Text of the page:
Tuesday, August 1, 2017

Successors to the Apostles: An Apology for the Figure of the Bishop

This post is an argument for necessary role of bishops, as the common English translation for the Greek, in the life of the Church. However, I think how many have argued for bishops is woeful. This is an initial sketch, so bear with me. Part of this is post facto reasoning, based on the longevity of the separate role of bishops throughout Christian history. Yet, I hope to open up new avenues of discussion. Now, on with the show.

My position depends on figuration, seeing the words and concepts of Scripture as being Real, finding their universal ground in Christ Himself, in an almost naively surface sense. That means, contrary to Platonizers, there is no hidden Real behind the text of Scripture. The very words of Scripture reflect this Real. However, they do this because they find their referent in Christ Jesus, who is both Author and Subject of the totality of Scripture. All the diverse forms, arcs, and models of Scriptures are found in Christ, either as reflections of His glory or as shadows cast in a sinful World. Thus, our discussion of bishops refers not a monarchical principle, but to the fact that Christ is our ultimate bishop (c.f. 1 Peter 2:25).

Now I also believe that Scripture, in its totality, has purpose. There are no mere loose bits, even if the authors of Scripture did not intend much by them. Thus, there's a reason why St. Paul ends his letters the way he does, even to ask St. Timothy to bring him pen and parchment. I don't know what this means or why it's included, but I take that if, indeed, all of Scripture is inspired, then this too fits within the canon of Scripture.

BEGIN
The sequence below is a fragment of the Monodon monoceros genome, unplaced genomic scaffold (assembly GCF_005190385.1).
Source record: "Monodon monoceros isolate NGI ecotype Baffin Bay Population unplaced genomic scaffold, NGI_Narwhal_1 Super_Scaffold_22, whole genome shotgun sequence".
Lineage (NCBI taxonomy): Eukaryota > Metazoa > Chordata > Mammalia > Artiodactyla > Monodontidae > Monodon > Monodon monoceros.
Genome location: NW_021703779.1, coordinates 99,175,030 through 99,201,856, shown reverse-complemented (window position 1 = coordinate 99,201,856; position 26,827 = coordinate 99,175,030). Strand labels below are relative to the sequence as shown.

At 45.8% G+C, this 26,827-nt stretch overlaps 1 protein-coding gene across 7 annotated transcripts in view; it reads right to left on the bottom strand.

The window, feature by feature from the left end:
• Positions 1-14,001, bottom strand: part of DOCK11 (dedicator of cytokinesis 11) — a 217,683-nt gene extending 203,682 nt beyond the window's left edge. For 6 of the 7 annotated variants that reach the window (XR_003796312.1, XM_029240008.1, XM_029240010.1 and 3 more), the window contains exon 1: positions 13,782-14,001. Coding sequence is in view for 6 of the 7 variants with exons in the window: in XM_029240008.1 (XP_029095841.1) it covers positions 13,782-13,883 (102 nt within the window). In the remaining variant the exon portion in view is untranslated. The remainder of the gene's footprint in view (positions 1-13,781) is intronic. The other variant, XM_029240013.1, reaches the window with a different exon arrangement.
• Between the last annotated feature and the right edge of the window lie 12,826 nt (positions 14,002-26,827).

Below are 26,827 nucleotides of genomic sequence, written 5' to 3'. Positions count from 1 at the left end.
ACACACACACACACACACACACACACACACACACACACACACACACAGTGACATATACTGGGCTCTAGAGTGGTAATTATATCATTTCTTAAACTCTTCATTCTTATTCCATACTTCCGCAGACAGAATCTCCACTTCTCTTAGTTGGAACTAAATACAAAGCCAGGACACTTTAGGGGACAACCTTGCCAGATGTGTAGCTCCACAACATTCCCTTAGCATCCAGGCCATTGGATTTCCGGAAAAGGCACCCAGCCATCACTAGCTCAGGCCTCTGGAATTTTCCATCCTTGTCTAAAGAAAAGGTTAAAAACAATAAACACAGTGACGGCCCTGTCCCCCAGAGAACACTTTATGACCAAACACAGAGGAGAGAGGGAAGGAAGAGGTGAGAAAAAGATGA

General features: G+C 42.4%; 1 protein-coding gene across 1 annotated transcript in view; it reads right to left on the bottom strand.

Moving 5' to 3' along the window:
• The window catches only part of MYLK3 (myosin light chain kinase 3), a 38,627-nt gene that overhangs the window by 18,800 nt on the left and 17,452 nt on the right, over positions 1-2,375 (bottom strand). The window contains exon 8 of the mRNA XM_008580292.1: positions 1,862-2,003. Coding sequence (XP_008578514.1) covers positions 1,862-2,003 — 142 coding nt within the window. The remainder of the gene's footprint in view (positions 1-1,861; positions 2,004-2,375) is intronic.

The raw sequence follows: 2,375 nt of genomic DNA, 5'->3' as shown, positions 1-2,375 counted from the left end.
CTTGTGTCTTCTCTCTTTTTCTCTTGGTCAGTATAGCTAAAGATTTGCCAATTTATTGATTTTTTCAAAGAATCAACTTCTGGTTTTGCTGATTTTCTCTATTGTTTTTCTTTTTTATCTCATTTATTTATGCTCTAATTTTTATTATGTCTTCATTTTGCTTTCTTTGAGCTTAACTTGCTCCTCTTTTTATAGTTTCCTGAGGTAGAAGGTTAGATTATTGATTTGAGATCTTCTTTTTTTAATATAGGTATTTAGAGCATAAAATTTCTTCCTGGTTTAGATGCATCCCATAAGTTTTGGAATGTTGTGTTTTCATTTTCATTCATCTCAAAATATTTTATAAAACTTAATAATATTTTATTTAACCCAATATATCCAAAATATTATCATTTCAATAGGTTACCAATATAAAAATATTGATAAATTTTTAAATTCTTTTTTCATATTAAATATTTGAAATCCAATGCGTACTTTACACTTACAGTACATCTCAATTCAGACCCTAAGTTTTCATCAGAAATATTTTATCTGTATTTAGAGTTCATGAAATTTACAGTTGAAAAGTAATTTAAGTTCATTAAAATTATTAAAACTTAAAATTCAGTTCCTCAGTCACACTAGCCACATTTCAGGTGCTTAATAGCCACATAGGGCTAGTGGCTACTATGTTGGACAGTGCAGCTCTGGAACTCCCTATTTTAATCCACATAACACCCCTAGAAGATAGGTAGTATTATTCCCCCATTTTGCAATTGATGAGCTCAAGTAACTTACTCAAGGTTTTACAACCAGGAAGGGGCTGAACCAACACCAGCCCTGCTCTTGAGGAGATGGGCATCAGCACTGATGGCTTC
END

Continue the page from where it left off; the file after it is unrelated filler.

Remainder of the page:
Given the above, I assume explanations of Apostolic authority, and St. Paul's letters to Timothy and Titus are significant. As some research has postulated, Timothy and Titus were not merely elders of the Church, but had a special warrant, from Paul himself, to act in his authority. Thus, as Christ commissioned Paul, thus Paul commissioned Timothy and Titus with Apostolic authority (see this for some more details). However, I am not a dispensationalist. Yes, there are two covenants, but I believe as much because Scripture testifies between a temporary form and an eternal fulfilled form. However, I do not believe that there is a distinct Apostolic period which closed at the death of St. John. Rather, we are still living in the age of the Apostles, though indeed there are no more Apostles. In similar vein, the Israelites in, say, 10 BC, lived in the age of holy Moses, being still under the Torah, and awaiting the Christ to come. Moses was dead, there was not another law-giver, but it was still Moses' age. As an aside, it is perhaps fitting to not think that the age of Moses ended, as much as it was eclipsed or swallowed up, the way Moses and Elijah vanished before the three Apostles on Mt. Tabor, leaving only Christ.